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Fish - Vigil In A Wilderness Of Mirrors CD (album) cover





3.82 | 322 ratings

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3 stars Marillion had burned themselves out at the end of the 1980's, and Fish left in a rather bitter exchange with his old pals. They effectively reformed with Steve Hogarth, formerly of The Europeans, and released a blinding LP in Season's End and would go on to release some of the most essential progressive rock of all time (yes, I am biased!).

However, in 1990, I awaited Mr Dick's initial solo outing with a great deal of anticipation, and, looking at the cover today reminds me of how I stared in wonder at the incredible artwork by Mark Wilkinson when I first purchased it on the release date. This, I thought, is going to be great.

I actually don't think that this album represents a huge shift from Fish away from Clutching At Straws, his last effort with his old band. There is a big sense of the commercial mixed with knowing nods to his progressive roots. There are also some bitter political messages, a feature of his writing from the off, most especially here in Big Wedge, the hit single that pokes a fat index finger at the USA style of capitalism.

He also pokes two fingers at his old comrades in The Company, also, at the same time, making further reference to his drinking issues. A catchy, bitter, and symphonic piece, it is a highlight of the album.

The longest track is the opener and title track. Vigil clocks in at over 8.5 minutes, and it is a marvellous way to open a solo career. Atmospheric, proudly Celtic with its pipes, when I first heard this I thought that Fish would become about the biggest rock star on the planet. The perfect fusion of catchy rock and progressive rock, something many other acts were struggling to perfect at the time.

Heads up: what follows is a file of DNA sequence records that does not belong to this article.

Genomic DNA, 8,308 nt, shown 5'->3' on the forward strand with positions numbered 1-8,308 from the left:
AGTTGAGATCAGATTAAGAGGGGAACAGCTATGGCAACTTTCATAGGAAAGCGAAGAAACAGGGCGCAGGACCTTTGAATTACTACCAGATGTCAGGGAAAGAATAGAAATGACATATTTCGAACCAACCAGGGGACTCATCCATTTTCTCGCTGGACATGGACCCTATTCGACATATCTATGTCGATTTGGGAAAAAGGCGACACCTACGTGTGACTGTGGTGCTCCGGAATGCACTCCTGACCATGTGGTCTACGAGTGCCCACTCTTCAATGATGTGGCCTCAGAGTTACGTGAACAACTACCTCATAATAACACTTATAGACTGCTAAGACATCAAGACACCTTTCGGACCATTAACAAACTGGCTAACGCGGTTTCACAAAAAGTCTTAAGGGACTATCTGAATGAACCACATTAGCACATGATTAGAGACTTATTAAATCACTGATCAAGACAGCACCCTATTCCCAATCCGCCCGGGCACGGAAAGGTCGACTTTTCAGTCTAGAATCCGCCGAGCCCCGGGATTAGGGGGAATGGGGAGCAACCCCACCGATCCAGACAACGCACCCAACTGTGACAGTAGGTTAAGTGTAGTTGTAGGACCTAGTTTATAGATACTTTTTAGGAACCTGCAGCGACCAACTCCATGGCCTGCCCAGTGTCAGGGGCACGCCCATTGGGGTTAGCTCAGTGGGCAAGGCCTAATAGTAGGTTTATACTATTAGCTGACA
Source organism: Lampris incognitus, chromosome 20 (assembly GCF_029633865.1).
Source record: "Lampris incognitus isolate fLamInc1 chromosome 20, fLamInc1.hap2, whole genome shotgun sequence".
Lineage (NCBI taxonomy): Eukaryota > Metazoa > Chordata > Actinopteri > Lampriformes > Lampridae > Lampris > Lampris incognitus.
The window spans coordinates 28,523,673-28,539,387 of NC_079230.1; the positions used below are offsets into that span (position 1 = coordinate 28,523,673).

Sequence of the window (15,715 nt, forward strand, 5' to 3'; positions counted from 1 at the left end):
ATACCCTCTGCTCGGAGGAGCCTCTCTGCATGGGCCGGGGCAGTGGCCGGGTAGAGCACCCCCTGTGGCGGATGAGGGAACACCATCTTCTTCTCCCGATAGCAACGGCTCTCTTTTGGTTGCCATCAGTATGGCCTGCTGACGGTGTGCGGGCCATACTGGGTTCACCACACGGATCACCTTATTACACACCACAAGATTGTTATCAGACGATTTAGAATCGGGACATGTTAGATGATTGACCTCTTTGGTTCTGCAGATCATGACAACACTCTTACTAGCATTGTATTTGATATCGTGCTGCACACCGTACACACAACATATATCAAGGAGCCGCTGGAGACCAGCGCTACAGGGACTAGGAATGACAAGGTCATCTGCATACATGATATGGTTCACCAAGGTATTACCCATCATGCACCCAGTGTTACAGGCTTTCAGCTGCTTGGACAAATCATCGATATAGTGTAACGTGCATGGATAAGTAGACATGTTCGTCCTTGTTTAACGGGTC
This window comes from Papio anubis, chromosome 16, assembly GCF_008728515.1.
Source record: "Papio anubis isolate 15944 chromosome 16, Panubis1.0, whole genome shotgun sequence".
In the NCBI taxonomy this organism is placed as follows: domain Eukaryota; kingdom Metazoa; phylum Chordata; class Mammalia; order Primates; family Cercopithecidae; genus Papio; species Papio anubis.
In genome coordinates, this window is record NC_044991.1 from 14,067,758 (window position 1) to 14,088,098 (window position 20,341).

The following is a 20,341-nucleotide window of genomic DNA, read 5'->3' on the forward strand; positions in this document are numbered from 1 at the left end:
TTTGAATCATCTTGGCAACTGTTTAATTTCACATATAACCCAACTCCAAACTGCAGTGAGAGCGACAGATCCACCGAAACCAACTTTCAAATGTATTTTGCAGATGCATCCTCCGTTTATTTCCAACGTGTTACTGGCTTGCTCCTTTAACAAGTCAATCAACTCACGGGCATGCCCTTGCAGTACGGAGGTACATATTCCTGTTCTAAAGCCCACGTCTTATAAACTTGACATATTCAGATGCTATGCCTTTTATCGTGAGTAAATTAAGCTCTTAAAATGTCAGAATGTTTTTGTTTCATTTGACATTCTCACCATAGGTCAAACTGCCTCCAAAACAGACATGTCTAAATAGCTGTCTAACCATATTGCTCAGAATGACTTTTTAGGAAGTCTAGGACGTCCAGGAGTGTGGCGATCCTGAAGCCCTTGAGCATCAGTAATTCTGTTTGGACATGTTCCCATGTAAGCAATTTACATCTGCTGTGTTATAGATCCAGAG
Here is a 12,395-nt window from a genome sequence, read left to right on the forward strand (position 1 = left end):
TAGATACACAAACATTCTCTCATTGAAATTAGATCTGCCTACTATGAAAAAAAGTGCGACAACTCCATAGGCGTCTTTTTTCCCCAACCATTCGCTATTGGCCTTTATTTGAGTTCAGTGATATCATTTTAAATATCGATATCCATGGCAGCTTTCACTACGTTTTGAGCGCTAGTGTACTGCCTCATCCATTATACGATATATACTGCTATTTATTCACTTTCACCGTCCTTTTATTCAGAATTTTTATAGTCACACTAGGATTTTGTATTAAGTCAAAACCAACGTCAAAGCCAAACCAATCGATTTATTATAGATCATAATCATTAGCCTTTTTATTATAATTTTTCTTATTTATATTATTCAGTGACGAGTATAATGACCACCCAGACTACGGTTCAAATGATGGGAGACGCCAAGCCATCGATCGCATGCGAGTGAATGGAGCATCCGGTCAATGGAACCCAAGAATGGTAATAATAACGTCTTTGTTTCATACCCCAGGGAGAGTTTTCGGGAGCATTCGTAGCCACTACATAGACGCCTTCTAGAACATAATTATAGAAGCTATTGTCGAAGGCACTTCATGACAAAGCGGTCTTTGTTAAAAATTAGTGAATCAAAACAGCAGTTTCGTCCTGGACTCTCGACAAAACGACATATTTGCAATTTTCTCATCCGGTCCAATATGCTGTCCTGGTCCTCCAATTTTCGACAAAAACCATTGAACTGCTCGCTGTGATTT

I also love the beautiful ballad A Gentleman's Excuse Me. Set against a background of orchestration and gentle piano, Fish sings at his most delicately powerful and emotional. A stunning track which was a deserved hit single for him.

Not all of it is great. The Voyeur (I Like To Watch) seems to me to be an attempt to recreate the hilarious Incubus from Fugazi, but with a catchier and more commercial feel. It fails on all counts. It is not particularly clever or subtle (whereas Incubus was both), and not, in my opinion, very well performed.

Family Business is a catchy tune, but no more than that, really.

The two closers, View From The Hill and Cliche bring matters back on track. The former shows again just how effective Fish was singing in a delicate manner, with feeling, with superb and thoughtful musical backing. In other words, just as he was at his best with Marillion. It is also a fantastic political polemic. The latter is just a hugely effective and enjoyable slab of neo prog, with poetical lyrics, beautifully sung and brilliantly performed by the band, with exceptional guitars and keyboards adding a huge sound to back Fish.

How to rate this? I actually think that Fishs' best days were way in front of him. He has made a series of excellent albums starting with Raingods With Zippos, and I regard all of them as being artistically superior to this album, and I rate them all as at least four stars.

This is an essential album for those who want to have the complete Marillion related collection. It is also for those who wish to understand and hear where one of the neo prog giants (literally!) went on to form his own career.

For everyone else, this is a very good album, where the pluses outweigh the minuses by far.

Three stars. Recommended.

lazland | 3/5 |


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